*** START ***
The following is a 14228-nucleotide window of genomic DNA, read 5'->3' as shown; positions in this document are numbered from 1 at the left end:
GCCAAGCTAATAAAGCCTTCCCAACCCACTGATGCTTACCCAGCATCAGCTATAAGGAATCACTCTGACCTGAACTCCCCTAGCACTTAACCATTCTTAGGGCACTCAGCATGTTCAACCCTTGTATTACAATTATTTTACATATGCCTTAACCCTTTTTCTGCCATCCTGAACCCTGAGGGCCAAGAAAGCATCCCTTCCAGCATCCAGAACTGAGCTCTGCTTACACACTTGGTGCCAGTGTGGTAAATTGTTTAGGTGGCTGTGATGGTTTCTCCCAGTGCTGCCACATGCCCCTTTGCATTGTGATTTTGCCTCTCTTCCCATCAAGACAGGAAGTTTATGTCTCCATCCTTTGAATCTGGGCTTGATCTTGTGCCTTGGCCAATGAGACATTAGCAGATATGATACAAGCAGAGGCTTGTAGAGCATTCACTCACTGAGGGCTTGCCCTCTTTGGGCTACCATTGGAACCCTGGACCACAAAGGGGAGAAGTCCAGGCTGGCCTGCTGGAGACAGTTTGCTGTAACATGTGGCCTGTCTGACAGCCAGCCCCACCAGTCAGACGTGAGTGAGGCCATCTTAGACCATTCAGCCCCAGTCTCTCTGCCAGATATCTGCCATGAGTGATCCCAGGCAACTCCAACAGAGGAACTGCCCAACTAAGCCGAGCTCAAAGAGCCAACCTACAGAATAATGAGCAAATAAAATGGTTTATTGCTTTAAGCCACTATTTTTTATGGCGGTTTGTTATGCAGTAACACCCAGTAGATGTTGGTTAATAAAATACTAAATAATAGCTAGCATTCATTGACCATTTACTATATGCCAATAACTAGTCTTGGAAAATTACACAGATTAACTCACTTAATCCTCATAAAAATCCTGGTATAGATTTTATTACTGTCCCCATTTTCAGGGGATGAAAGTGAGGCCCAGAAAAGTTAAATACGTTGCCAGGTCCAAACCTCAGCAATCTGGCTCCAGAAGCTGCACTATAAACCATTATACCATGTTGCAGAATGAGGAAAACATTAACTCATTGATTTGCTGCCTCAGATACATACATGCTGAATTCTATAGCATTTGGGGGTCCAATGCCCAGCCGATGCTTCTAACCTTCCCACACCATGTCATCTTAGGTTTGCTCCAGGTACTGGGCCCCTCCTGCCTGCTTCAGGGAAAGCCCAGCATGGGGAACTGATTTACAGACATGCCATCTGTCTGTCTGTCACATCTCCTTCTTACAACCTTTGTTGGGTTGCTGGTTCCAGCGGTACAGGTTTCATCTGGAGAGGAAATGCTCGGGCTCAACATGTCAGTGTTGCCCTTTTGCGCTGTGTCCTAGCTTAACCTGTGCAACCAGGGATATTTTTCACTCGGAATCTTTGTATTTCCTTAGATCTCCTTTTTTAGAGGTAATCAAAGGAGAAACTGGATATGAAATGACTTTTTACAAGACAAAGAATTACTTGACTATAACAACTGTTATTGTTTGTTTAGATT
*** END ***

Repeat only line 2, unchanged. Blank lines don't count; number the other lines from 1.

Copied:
GCCAAGCTAATAAAGCCTTCCCAACCCACTGATGCTTACCCAGCATCAGCTATAAGGAATCACTCTGACCTGAACTCCCCTAGCACTTAACCATTCTTAGGGCACTCAGCATGTTCAACCCTTGTATTACAATTATTTTACATATGCCTTAACCCTTTTTCTGCCATCCTGAACCCTGAGGGCCAAGAAAGCATCCCTTCCAGCATCCAGAACTGAGCTCTGCTTACACACTTGGTGCCAGTGTGGTAAATTGTTTAGGTGGCTGTGATGGTTTCTCCCAGTGCTGCCACATGCCCCTTTGCATTGTGATTTTGCCTCTCTTCCCATCAAGACAGGAAGTTTATGTCTCCATCCTTTGAATCTGGGCTTGATCTTGTGCCTTGGCCAATGAGACATTAGCAGATATGATACAAGCAGAGGCTTGTAGAGCATTCACTCACTGAGGGCTTGCCCTCTTTGGGCTACCATTGGAACCCTGGACCACAAAGGGGAGAAGTCCAGGCTGGCCTGCTGGAGACAGTTTGCTGTAACATGTGGCCTGTCTGACAGCCAGCCCCACCAGTCAGACGTGAGTGAGGCCATCTTAGACCATTCAGCCCCAGTCTCTCTGCCAGATATCTGCCATGAGTGATCCCAGGCAACTCCAACAGAGGAACTGCCCAACTAAGCCGAGCTCAAAGAGCCAACCTACAGAATAATGAGCAAATAAAATGGTTTATTGCTTTAAGCCACTATTTTTTATGGCGGTTTGTTATGCAGTAACACCCAGTAGATGTTGGTTAATAAAATACTAAATAATAGCTAGCATTCATTGACCATTTACTATATGCCAATAACTAGTCTTGGAAAATTACACAGATTAACTCACTTAATCCTCATAAAAATCCTGGTATAGATTTTATTACTGTCCCCATTTTCAGGGGATGAAAGTGAGGCCCAGAAAAGTTAAATACGTTGCCAGGTCCAAACCTCAGCAATCTGGCTCCAGAAGCTGCACTATAAACCATTATACCATGTTGCAGAATGAGGAAAACATTAACTCATTGATTTGCTGCCTCAGATACATACATGCTGAATTCTATAGCATTTGGGGGTCCAATGCCCAGCCGATGCTTCTAACCTTCCCACACCATGTCATCTTAGGTTTGCTCCAGGTACTGGGCCCCTCCTGCCTGCTTCAGGGAAAGCCCAGCATGGGGAACTGATTTACAGACATGCCATCTGTCTGTCTGTCACATCTCCTTCTTACAACCTTTGTTGGGTTGCTGGTTCCAGCGGTACAGGTTTCATCTGGAGAGGAAATGCTCGGGCTCAACATGTCAGTGTTGCCCTTTTGCGCTGTGTCCTAGCTTAACCTGTGCAACCAGGGATATTTTTCACTCGGAATCTTTGTATTTCCTTAGATCTCCTTTTTTAGAGGTAATCAAAGGAGAAACTGGATATGAAATGACTTTTTACAAGACAAAGAATTACTTGACTATAACAACTGTTATTGTTTGTTTAGATT